# Finite commutative local ring

We know that, if $p$ is a prime number and $k$ is a natural number, then there is just one finite field $F$, such that $|F|=p^{k}$.

How about finite commutative local ring?

Let $R$ and $S$ be local rings with maximal ideal $m_{1}$ and $m_{2}$, respectively, such that $|R|=|S|$ and $|m_{1}|=|m_{2}|$. Is it true that $R\simeq S$?

In the other words, let $p$ be a prime number and $k,n$ ($k\geq n$) be natural numbers. Can we conclude that there exists just one finite commutative local ring of order $p^{k}$, with maximal ideal of order $p^{n}$?

• No. Consider $\mathbb{F}_p[\epsilon]/\langle\epsilon^4\rangle$ and $\mathbb{F}_p[\epsilon_1,\epsilon_2]/\langle \epsilon_1^2, \epsilon_2^2\rangle$. – Kevin Ventullo Oct 19 '12 at 16:52
• See mathoverflow.net/questions/98883/finite-local-rings for more info around this. Vote to close as almost duplicate and/or too localized. – user9072 Oct 19 '12 at 16:54
• A still 'smaller' example could be Z/(p^2) and F_p [t]/(t^2). – user9072 Oct 19 '12 at 16:57

No, the cardinalities alone are not enough to identify a local commutative ring. For example, you can take $R = \mathbb F_p[x]/\langle x^3 \rangle$ and $S = \mathbb F_p[x,y] / \langle x^2, xy, y^2\rangle$, which both have cardinality $p^3$ with maximal ideal of cardinality $p^2$.
A more refined invariant you could ask for is the cardinality of all powers of the maximal ideal instead of just the $0$th and $1$st powers, which is the same information as the Hilbert function. This will distinguish the above two rings because in the first $m_R^2$ has cardinality $p$ but in the second $m_S^2 = 0$ has cardinality $1$.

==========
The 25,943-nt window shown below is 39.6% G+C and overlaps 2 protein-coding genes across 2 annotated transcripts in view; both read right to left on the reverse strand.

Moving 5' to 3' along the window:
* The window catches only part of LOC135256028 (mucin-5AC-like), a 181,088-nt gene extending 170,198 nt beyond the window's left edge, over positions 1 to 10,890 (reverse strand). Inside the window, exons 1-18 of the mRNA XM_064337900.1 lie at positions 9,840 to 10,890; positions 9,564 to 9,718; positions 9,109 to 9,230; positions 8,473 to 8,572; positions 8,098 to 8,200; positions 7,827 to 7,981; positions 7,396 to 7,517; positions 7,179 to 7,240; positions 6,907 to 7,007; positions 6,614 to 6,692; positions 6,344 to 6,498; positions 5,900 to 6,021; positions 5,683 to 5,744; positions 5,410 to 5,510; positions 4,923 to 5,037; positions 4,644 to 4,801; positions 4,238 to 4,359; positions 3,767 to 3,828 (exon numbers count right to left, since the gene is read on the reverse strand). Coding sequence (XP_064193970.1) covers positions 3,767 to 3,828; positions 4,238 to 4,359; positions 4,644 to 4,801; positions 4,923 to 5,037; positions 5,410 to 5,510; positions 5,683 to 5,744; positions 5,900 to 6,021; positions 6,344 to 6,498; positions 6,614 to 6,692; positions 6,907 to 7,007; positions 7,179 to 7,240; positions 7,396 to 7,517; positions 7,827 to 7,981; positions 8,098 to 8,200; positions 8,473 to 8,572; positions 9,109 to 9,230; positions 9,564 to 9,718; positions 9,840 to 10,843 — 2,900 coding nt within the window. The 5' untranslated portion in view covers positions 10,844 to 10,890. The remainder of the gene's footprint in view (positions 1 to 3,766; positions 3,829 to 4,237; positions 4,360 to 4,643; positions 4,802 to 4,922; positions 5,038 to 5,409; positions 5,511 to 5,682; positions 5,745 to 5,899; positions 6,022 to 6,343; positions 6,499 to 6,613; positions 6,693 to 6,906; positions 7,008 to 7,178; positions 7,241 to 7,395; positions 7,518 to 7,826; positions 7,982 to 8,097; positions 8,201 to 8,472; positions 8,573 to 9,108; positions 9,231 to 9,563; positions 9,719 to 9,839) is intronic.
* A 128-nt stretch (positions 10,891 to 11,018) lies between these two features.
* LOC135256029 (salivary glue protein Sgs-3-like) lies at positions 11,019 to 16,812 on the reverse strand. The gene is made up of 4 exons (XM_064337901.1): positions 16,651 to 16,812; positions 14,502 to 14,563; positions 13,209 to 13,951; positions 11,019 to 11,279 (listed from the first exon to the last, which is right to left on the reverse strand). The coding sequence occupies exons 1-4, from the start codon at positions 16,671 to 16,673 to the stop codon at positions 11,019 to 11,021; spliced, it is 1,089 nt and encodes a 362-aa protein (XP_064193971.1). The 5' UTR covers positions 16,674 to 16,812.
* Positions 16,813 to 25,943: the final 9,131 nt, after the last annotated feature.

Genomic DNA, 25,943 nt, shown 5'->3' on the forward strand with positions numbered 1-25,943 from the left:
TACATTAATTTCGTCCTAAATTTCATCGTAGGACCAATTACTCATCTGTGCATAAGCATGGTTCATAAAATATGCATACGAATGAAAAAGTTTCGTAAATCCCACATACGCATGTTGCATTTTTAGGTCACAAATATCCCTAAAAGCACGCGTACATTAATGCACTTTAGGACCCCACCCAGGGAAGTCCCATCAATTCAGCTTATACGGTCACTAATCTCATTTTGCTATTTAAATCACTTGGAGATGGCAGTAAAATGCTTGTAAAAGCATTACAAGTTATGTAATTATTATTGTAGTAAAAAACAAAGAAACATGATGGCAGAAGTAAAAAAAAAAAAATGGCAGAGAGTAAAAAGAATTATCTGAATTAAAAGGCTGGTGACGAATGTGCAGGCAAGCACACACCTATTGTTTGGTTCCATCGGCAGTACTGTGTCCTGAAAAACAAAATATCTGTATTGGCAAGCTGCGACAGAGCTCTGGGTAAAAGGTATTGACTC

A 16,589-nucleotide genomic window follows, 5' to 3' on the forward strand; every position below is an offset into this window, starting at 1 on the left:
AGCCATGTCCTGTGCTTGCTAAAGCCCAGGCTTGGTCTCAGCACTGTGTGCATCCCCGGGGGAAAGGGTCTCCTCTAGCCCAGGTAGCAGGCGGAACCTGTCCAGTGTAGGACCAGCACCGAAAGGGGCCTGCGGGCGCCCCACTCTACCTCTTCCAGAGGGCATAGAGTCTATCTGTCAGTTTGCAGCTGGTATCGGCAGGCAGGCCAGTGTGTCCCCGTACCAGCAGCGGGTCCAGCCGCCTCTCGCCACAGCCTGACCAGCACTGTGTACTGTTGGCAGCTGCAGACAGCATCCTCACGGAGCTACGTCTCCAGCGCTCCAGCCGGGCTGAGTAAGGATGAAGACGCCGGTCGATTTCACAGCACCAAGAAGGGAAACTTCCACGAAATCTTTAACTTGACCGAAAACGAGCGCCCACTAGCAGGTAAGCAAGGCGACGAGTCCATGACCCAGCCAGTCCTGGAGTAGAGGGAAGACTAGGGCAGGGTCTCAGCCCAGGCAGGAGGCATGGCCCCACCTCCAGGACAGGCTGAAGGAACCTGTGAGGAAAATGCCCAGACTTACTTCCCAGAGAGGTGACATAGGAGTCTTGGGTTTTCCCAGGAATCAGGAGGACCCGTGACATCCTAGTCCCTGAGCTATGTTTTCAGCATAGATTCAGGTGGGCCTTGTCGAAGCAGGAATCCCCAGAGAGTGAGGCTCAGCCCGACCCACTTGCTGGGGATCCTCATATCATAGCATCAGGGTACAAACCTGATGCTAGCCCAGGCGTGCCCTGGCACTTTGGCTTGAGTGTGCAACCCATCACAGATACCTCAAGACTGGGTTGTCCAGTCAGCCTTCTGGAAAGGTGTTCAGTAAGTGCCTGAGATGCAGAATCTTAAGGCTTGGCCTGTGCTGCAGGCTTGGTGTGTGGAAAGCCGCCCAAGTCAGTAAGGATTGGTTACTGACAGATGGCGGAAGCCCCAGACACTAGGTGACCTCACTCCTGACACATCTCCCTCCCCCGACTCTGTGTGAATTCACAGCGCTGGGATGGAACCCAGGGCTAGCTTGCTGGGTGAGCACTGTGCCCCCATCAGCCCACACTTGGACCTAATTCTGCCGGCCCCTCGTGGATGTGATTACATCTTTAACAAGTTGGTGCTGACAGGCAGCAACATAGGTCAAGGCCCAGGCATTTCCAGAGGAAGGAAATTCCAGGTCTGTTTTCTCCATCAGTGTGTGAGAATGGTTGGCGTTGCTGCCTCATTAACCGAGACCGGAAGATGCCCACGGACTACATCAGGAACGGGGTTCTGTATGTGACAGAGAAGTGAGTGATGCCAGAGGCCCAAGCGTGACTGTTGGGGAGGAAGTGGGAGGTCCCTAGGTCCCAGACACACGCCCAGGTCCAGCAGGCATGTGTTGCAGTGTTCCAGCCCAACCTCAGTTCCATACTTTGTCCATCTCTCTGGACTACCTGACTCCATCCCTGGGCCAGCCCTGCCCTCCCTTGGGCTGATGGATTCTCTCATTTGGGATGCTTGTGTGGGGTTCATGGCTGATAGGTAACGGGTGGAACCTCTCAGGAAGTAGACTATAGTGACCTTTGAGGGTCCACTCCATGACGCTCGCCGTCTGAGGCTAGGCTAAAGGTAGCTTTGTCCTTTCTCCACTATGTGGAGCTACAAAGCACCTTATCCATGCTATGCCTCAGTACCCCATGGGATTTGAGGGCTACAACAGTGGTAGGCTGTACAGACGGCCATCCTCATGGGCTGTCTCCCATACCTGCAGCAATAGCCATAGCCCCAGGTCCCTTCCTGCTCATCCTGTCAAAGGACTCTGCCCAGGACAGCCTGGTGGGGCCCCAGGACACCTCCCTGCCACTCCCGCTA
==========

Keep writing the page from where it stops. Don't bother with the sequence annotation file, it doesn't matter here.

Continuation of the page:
However, again, the Hilbert series alone is not enough to distinguish isomorphism classes of finite local rings. For example, $\mathbb F_p[x,y]/ \langle x^2, y^2\rangle$ and $\mathbb F_p[x,y] / \langle x^3, xy, y^2\rangle$ both have the same Hilbert function, but they are not isomorphic. In general, the problem of classifying finite local rings is impractical for large prime powers.
Another type of example is provided by group algebras of finite Abelian $p$-groups over fields of characteristic $p.$ If $G$ is a finite Abelian $p$-group and $F$ is a field of characteristic $p$, then $FG$ is a commutative local ring. Now, for example, let $G$ be an elementary Abelian $p$-group of order $p^{2}$ and $H$ be a cyclic group of order $p^{2}.$ Take $F$ to be the field of $p$ elements. Then $FG$ and $FH$ are both commutative local rings with $p^{p^{2}}$ elements. They are not isomorphic, because $FH$ contains a unit of multiplicative order $p^{2},$ but $FG$ does not.